Lack of effective conservation efforts is contributing to the crisis
Un-checked tree-felling is rapidly depleting the “Green Wall”—the mangrove forest that protected the people of the coastal district from the devastation of Cyclone Sidr. Lack of effective conservation efforts is also contributing to the crisis, reports UNB.
When Cyclone Sidr hit the district in 2017, 11.50km of embankment, out of the total 407km in Kalapara upazila, suffered total damage—while 207km was partially damaged.
The damaged portion contained no forest, according to officials at Bangladesh Water Development Board (BWDB) in the upazila.
On November 15, 2007, Cyclone Sidr struck the south-west coast of Bangladesh, killing around 3,000 people,causing extensive agricultural production losses totaling near US$ 1.1 billion, and affecting 2.3 million households.
Although 11 years have passed since the cyclone struck the district, the authorities concerned have not taken any initiatives to protect the mangrove forest. This leaves the lives of local people exposed to the threats of natural disasters.
The BWDB officials said mangroves are being wiped out as local people source firewood for brick kilns and cooking from them. Some are also building houses and fish enclosures on their lands by felling age-old trees.
During a recent visit to the coastal area of Kalapara, the UNB correspondent found an 8-km area on both sides of Madhukhali Lake, under Mithaganj union, now barren.I It was once filled with many century-old trees.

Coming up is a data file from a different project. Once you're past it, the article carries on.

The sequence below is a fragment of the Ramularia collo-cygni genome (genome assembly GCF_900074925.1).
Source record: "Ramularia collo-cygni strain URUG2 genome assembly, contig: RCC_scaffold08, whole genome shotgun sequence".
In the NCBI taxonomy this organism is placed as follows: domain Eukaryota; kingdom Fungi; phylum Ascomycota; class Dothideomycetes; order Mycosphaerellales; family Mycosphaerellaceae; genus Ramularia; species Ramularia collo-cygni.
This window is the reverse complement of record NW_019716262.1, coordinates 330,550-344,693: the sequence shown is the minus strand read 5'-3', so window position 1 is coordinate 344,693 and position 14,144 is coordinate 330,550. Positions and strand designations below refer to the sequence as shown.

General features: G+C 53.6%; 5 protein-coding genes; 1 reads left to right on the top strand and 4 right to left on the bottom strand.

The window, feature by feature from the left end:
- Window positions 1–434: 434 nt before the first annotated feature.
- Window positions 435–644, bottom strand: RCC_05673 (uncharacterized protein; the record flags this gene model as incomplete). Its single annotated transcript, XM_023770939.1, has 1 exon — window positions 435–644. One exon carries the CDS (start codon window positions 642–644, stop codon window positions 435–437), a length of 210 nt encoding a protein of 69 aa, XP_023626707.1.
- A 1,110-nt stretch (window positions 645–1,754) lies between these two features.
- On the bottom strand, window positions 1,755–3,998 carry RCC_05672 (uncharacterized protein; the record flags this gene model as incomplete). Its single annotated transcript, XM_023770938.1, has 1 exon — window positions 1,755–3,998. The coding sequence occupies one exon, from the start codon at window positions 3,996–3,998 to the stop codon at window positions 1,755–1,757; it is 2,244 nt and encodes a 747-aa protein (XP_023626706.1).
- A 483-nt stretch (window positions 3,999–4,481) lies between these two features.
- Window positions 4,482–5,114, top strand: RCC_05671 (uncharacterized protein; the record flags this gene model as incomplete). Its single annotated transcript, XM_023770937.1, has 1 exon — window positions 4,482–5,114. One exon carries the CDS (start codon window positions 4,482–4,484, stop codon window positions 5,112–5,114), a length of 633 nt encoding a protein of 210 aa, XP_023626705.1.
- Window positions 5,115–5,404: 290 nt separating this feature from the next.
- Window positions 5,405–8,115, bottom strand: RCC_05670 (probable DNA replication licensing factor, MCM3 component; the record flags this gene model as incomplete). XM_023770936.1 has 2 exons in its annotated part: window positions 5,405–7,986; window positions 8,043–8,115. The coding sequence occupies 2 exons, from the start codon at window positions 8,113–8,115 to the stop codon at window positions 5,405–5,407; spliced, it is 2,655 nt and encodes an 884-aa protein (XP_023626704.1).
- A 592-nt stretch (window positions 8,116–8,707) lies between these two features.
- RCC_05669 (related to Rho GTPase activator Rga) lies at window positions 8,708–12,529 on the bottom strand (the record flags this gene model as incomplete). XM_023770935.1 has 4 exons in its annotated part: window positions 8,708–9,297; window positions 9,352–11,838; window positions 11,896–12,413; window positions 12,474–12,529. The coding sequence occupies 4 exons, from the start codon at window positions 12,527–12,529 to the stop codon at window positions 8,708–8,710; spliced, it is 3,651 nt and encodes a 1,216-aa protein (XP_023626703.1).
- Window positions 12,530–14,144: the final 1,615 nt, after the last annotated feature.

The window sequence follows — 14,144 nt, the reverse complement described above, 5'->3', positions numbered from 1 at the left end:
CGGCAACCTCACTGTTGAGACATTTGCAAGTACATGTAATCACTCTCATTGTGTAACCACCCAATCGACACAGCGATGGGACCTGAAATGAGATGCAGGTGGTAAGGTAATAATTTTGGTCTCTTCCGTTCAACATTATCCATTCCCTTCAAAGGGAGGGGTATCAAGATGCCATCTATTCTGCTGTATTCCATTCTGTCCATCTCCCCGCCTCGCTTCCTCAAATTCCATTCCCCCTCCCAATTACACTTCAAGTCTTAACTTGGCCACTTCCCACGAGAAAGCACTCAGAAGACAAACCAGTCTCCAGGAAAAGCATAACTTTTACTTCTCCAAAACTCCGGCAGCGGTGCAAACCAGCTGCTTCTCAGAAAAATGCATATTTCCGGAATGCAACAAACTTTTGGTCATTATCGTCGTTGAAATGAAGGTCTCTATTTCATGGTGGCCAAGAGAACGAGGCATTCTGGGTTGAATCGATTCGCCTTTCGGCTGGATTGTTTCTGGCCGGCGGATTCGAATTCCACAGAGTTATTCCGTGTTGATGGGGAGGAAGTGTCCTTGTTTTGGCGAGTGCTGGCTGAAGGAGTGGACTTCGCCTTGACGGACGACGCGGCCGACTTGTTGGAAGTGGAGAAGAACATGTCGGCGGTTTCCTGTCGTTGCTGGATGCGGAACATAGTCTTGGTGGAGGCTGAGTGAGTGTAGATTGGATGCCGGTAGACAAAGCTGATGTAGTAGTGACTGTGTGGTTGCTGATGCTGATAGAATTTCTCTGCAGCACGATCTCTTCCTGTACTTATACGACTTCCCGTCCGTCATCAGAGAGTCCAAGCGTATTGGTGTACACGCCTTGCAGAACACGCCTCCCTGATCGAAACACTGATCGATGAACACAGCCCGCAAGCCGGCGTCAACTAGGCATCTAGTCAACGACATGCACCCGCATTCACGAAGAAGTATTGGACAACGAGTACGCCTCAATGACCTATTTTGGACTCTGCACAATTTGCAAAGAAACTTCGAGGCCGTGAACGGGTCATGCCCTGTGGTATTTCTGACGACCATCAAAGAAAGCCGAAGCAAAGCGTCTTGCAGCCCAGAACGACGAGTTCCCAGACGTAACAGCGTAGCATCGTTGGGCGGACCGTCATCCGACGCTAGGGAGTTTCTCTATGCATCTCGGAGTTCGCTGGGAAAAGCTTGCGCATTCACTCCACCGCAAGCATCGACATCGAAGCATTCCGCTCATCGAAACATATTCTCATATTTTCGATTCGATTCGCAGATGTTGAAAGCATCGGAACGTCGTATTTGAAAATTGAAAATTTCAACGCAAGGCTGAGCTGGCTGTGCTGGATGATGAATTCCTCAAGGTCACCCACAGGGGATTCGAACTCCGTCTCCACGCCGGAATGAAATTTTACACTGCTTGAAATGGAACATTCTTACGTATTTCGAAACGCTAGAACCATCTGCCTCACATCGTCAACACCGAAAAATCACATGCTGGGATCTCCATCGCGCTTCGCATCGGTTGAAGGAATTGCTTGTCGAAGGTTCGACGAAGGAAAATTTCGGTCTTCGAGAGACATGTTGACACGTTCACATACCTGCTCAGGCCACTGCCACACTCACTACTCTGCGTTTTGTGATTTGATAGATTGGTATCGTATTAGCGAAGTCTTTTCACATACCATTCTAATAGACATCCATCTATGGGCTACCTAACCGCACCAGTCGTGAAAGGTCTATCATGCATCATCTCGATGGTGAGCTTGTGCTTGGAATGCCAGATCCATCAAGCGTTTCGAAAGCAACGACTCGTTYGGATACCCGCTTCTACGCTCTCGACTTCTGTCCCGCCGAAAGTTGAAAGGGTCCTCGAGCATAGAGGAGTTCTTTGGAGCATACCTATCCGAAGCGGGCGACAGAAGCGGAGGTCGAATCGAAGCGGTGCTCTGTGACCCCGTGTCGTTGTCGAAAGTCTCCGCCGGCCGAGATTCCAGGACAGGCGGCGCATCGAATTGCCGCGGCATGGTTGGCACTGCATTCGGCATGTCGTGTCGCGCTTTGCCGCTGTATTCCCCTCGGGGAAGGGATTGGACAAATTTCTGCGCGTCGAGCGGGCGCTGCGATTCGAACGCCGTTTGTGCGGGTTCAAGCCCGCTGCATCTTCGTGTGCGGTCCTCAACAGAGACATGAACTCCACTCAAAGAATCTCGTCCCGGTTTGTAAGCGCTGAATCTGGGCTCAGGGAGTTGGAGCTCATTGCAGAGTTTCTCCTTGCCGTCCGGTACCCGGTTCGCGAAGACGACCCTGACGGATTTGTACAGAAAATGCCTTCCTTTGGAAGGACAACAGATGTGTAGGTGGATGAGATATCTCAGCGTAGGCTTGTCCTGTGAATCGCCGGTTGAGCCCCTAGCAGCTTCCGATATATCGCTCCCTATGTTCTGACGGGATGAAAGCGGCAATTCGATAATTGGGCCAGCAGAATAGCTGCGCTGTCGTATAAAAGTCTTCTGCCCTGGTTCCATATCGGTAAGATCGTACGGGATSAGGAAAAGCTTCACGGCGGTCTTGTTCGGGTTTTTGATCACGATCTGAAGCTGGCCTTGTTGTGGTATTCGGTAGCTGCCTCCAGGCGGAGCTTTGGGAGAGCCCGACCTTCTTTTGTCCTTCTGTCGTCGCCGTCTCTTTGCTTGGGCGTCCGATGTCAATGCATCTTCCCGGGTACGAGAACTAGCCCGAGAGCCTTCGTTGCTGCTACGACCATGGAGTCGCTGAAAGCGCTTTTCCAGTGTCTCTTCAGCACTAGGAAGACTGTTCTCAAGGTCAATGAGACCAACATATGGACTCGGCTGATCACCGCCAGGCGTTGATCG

According to locals, some influential people recently cut down many of the area’s trees for fast profits.
They said the role of the Forest Department is suspicious as they now claim that the forest adjacent to Madhumati Lake does not belong to the department—though, over the last 50 years it had taken action when anyone was found to be involved in tree-felling in the area.
Abdul Jabbar, a resident of Purba-Madhukhali village, said: "I would have lost my houses and other assets to a tidal surge had there been no mangrove forest along the embankment near the lake."
Besides, the embankment stretching from Dhulasar, Kauerchar, Gangamati, and Chapli Bazar to Khajura area may collapse at any time as no mangrove forest remains there.
Abdul Jalil Akon, chairman of Dhulasar union, said the forest adjacent to the embankment has depleted to half its original size over the last 10 years. Abul Kahyer, executive engineer of Kalapara Water Development Board, stressed the need to coordinate efforts to protect the mangrove forest and the embankment.
Tanvir Rahman, UNO of Kalaparaupazila, said actions will be taken in this regard once specific allegations are made.